I have come a long way since the dark days of my late 20s and 30s.
Now at 45 years I am a wife, mother of three, personal trainer and British Indoor Rowing Age Category Champion twice over. Sometimes my past feels like a bad dream but then I look down at my arms and the physical reminders are staring back at me. Someone very dear to me once said “stopping self harm is a huge success you don’t even acknowledge sometimes” and she was right. I hide my scars away, embarrassed about what people will think and feel about me, as the stigma of self harm is so strong. It’s not until now, around fifteen years since the worst of the depression, that I am finally beginning to feel proud of all the work I put in and how physical exercise has played such a huge part in my recovery.
I had competed in front of hundreds of people showing my scars and no-one said anything
Obviously, whilst I was in the grasp of depression and using really unhealthy coping strategies, physical exercise was not even on the horizon. I became pregnant with my first child in 2008 and since then I have worked hard to try and focus on all the positives that family life can throw at you.
I desperately needed a release and the treadmill in the garage was the answer.
Unfortunately after a year of running my knee starting hurting and a trip to the doctors was met with “do you want to be running at 60?” followed by a trip to the physio. My thoughts were to explore what other form of exercise could give me the same feeling and release as running, but was more low impact. I thought about indoor rowing and my husband got me a cheap rower for my birthday. I loved it and it helped focus me so much more than running.
Once I got into that rhythm, I rowed all my cares away.
After using this rower for around 6 months I decided to splash out on the indoor rower’s ‘holy grail’ – the Concept 2 Rower. It was funny as my 10km times on the cheap rower were fantastic, but the Concept 2 is an unforgiving machine and knocks the wind out of you! I found my times were pretty average by all accounts but something inside me was ignited and whilst I was rowing, all the negative feelings I had about myself were quietened for that period of time. When I felt suffocated by my busy family life, just thirty mins on the rower helped me refocus and I felt like I could take on anything. I worked so hard on my technique, reading everything I could find on the internet, videoing myself and seeking advice from the experienced indoor rowers I met online. I lived and breathed it.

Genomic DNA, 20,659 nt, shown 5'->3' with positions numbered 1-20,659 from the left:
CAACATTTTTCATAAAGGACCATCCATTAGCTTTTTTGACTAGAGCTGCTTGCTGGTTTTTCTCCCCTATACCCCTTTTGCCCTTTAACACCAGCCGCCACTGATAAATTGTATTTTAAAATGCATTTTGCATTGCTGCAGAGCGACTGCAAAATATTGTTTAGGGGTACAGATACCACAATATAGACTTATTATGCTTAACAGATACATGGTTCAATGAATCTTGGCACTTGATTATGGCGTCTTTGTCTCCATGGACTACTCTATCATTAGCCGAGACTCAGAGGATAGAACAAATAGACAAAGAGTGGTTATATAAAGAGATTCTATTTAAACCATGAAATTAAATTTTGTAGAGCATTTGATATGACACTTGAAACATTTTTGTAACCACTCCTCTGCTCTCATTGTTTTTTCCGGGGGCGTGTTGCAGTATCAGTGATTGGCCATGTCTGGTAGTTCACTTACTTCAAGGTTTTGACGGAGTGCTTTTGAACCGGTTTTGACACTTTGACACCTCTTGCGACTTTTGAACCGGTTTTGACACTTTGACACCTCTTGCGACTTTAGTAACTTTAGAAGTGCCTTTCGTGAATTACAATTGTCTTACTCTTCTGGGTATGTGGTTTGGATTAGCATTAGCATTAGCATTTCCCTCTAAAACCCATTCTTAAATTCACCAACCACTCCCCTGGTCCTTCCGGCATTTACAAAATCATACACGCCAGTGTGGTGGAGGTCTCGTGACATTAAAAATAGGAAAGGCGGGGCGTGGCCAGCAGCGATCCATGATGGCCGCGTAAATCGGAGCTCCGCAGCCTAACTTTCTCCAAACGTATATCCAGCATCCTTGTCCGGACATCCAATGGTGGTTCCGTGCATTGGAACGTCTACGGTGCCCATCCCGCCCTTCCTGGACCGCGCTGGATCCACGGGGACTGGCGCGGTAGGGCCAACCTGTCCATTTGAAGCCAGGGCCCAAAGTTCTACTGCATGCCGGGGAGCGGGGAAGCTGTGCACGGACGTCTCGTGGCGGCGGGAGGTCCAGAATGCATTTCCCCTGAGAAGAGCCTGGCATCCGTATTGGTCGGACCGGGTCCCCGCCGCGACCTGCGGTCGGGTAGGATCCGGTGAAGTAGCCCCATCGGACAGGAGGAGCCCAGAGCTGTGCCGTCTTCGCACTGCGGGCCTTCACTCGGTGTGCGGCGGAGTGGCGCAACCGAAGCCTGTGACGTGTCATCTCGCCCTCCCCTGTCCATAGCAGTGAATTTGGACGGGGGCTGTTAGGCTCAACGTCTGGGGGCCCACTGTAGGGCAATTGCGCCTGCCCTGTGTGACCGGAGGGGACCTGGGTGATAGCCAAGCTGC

By 2015 my times were getting better and I decided to aim for the British Championships.
The next year I really pushed myself in training and started lifting weights.
I became more dedicated to indoor rowing and found it such a positive mood enforcer, Don’t get me wrong, there were and still are days when I feel down, but self harm is now just a memory. . When I feel down I know that I will feel better after my session. If I am ill or injured, yes that is a problem as my outlet isn’t there for a few days, but I always have the comforting thought that it won’t be long and there is other training I can do to release those endorphins.
I rowed my heart out and stood proud with gold medals around my neck.
I trained hard for the next two years, rowing for six days a week and lifting weights for three.
All the time my mind was focused on the British Championships in December 2017 and I broke some age category world records along the way. This stoked that fire of competitiveness in my belly. My 2km times got quicker and I was beginning to realise that maybe I had a serious chance of reaching the podium this time. I did too! I became the British indoor rowing age category 40-49 lightweight women’s champion in 2017 in the 2km and 500m. I rowed my heart out and I stood proud with my gold medals around my neck.
My scars were fully on show during the race on the big screens but it didn’t bother me at all. I even put the photos on my Instagram page, I felt so proud.
During 2018, I started my new personal trainer/indoor rowing instructor business and trained even harder again focusing on the December British Championships. I loved the structure and the discipline I needed to stay on track for the championships, I find this helps my mental state a lot. Structure is important in my life. If I know what I am doing training wise, I know what my targets are and the goals I am working towards, then I am halfway there. Yes, it may appear to be quite an obsession to an outsider looking in, but I will take my training and discipline over unhealthy strategies to cope with everyday stresses EVERY TIME! And yes I did win again in 2018 and yes, I was over the moon again!
If you’re going through a tough time there is a way out of it. I am a prime example of this.
Fifteen years ago I had no hope and my mental state was very fragile. I had psychiatrists and psychologists trying to help me and there were regular trips to the hospital to stitch me up after self harming. There was talk of being sectioned and if I had carried on this way, I may not have been here in 2019. But after my marriage, my children and then my first year of rowing, I realised how much I wanted to do well. I found a way to release all that stress and focus my mind so that the negative thoughts were quietened and my self esteem was boosted every time I rowed. I think progressing in this sport has given me confidence and helped me to not feel ashamed of my past. I may still hide the scars in my day to day life, but at competitions where focus is needed I completely forget about them.
I think indoor rowing saved my life.